Saturday, September 25, 2010

Study Abroad Fiction

A recent story in the local news highlighted the increasing number of international students who are coming to Halifax. Working at the library, I get to meet loads of students who are working on school projects, and among them, are many foreign students who have moved to Halifax from abroad to go to school and explore Canadian culture.

Having been a foreign student myself as well, I think I can relate a little bit to their experiences trying to navigate a world that is sometimes very different from the one they left. It’s a challenging but really rewarding educational experience.

Not surprisingly, fictional accounts of being a foreign or international student aren't hard to come by, the fish-out-of-water feeling that many students feel, combined with the stress and challenges of their academic experiences combine to make compelling stories, whether they are told for laughs or with a serious voice. Whether you’re reminiscing about your own study abroad experiences, or want to take a peek into the world that an increasing number of students in Halifax face, here’s a few titles that will make for great reads:

English as a Second Language by Megan Crane

A boring job and an awful ex-boyfriend lead to overseas escapades in this fun and funny novel about a woman who leaves behind her American life and goes to Britain to pursue her Masters Degree. This quote from Publisher’s Weekly made me chuckle “Heads up, world: British university students drink a lot. That's the main conclusion reached by first-timer Crane in this novel about a 20-something American student forging new friendships, swilling lager, kissing boys and generally behaving as if a master's degree is the furthest thing from her mind.”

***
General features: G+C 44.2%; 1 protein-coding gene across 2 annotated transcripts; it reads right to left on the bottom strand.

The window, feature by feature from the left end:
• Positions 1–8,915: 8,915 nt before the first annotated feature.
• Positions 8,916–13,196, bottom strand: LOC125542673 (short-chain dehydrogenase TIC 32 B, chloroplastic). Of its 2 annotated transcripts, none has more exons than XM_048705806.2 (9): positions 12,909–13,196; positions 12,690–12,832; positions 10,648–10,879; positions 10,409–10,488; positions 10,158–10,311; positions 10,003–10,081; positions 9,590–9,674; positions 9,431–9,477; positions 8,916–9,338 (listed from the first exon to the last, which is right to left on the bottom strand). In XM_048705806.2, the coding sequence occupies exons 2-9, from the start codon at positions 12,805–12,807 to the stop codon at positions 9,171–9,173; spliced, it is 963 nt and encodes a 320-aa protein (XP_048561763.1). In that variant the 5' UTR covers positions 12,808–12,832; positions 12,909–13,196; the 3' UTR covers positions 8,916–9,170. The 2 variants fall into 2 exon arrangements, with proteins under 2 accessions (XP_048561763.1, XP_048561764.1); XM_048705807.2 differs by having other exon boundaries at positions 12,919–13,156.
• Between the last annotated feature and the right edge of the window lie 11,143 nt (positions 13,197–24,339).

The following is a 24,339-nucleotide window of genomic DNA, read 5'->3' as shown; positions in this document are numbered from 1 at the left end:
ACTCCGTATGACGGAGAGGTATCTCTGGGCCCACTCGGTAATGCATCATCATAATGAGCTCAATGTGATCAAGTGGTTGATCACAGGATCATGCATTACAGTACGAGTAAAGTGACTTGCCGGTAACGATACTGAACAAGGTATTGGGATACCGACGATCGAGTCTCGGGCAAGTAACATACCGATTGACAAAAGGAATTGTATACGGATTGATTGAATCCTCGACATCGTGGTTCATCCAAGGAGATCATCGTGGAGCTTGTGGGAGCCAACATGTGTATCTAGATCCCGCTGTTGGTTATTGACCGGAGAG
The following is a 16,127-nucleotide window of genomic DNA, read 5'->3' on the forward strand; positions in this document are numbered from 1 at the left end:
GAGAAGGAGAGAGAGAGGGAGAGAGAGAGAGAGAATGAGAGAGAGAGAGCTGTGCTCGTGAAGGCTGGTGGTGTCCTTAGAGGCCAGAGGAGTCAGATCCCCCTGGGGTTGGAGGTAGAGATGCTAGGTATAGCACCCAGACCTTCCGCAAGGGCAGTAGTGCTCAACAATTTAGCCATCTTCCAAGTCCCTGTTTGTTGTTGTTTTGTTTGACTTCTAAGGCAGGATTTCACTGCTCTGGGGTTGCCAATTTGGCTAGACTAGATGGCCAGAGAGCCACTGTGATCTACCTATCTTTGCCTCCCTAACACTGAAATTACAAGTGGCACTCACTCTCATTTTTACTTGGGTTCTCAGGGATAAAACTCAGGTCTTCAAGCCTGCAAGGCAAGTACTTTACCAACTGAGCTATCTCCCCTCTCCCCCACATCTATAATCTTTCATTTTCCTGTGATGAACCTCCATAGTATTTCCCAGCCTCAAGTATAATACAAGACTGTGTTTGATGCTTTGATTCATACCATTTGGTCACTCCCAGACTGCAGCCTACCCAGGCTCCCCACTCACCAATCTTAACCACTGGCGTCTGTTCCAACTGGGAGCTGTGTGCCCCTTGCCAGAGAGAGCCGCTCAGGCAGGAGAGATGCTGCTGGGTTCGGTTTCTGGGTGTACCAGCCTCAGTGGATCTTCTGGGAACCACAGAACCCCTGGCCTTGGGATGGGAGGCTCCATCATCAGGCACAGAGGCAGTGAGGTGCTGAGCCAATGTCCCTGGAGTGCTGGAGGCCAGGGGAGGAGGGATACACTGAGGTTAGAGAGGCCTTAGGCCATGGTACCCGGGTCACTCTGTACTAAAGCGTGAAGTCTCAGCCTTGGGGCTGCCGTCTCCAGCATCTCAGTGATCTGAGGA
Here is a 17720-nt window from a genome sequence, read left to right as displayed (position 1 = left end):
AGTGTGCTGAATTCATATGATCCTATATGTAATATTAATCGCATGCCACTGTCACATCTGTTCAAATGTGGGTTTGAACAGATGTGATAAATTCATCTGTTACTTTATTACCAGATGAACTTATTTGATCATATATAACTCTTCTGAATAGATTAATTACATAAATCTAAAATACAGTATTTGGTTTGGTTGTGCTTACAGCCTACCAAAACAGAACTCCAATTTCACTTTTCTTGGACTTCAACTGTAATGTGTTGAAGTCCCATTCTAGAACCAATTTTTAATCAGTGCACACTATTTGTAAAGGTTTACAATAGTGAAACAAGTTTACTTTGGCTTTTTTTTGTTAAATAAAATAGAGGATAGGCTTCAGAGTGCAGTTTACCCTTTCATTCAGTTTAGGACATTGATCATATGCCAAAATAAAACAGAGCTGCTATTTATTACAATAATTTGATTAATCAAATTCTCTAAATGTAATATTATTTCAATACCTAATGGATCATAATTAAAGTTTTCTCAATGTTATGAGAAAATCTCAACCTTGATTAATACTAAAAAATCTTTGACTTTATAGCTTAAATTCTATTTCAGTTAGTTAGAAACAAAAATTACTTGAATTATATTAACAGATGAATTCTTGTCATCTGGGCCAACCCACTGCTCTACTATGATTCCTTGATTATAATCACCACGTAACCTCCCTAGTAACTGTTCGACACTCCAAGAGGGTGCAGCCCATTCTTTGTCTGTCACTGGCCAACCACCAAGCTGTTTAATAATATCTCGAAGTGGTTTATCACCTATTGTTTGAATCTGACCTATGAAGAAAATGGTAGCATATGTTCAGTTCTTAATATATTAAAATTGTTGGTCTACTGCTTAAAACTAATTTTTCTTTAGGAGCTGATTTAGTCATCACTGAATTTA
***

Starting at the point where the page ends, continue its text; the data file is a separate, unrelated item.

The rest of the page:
The Reverend's Apprentice by David N. Odhiambo

An African student - the son of a minister - arrives in America to attend Grad school, boarding in the home of another minister. The book jacket description – “a powerful, tragicomic novel about power, culture, money and identity politics in contemporary America” – makes the story sound dry. But this review description, from Publisher’s Weekly, makes it sound a lot more interesting: “ the picaresque adventures of an African grad student in Pennsylvania imperiling his inheritance—and sanity—with lustful exploits. Jonah Ayot, a minister’s son from the African country of Liwani, attends Dingham University and lives with the kindly, upstanding Reverend Tusker, who holds the power of attorney in Jonah’s inheritance. Although Reverend Tusker hopes Jonah will marry Clementine Pinkston, a saintly young woman from the church choir, Jonah takes up with an exotic dancer/prostitute, Babycakes, and hopes to help straighten out her life. Jonah’s internal struggle to do what’s right is undermined by the other characters’ mercenary manipulation of the young man.”

A Concise Chinese-English Dictionary for Lovers by Xiaolu Guo

A young woman leaves rural China and travels to London to study English. The culture shock of changes from rural to urban and East to West as well as the main character’s attempts to learn the language are wonderfully rendered in this first novel in English by a Chinese author, which is also a romance and coming-of-age story.

Beyond the Limbo Silence by Elizabeth Nunez

An historical novel of the US Civil Rights era which sees a young woman from Trinidad arrive in a Midwest Catholic College that is home to many other international students. Publisher’s Weekly said: “Cultures collide, and reality and mysticism exist side by side in this highly charged, lyrical account of a young woman's political awakening.”


  1. I always enjoy reading this blog to discover new ideas for books to read. Today I tried to put English as a Second Language on hold, however it says it's not available for holds! A bit disappointing . . . why would this be the case?

  2. re: not available for holds

    My bad! I didn't notice that our only copy had gone missing.

    I have requested a new copy to be ordered. Please check back in a day and you should be able to place a hold on a shiny new copy.

  3. Now that's good service - thanks David! :-)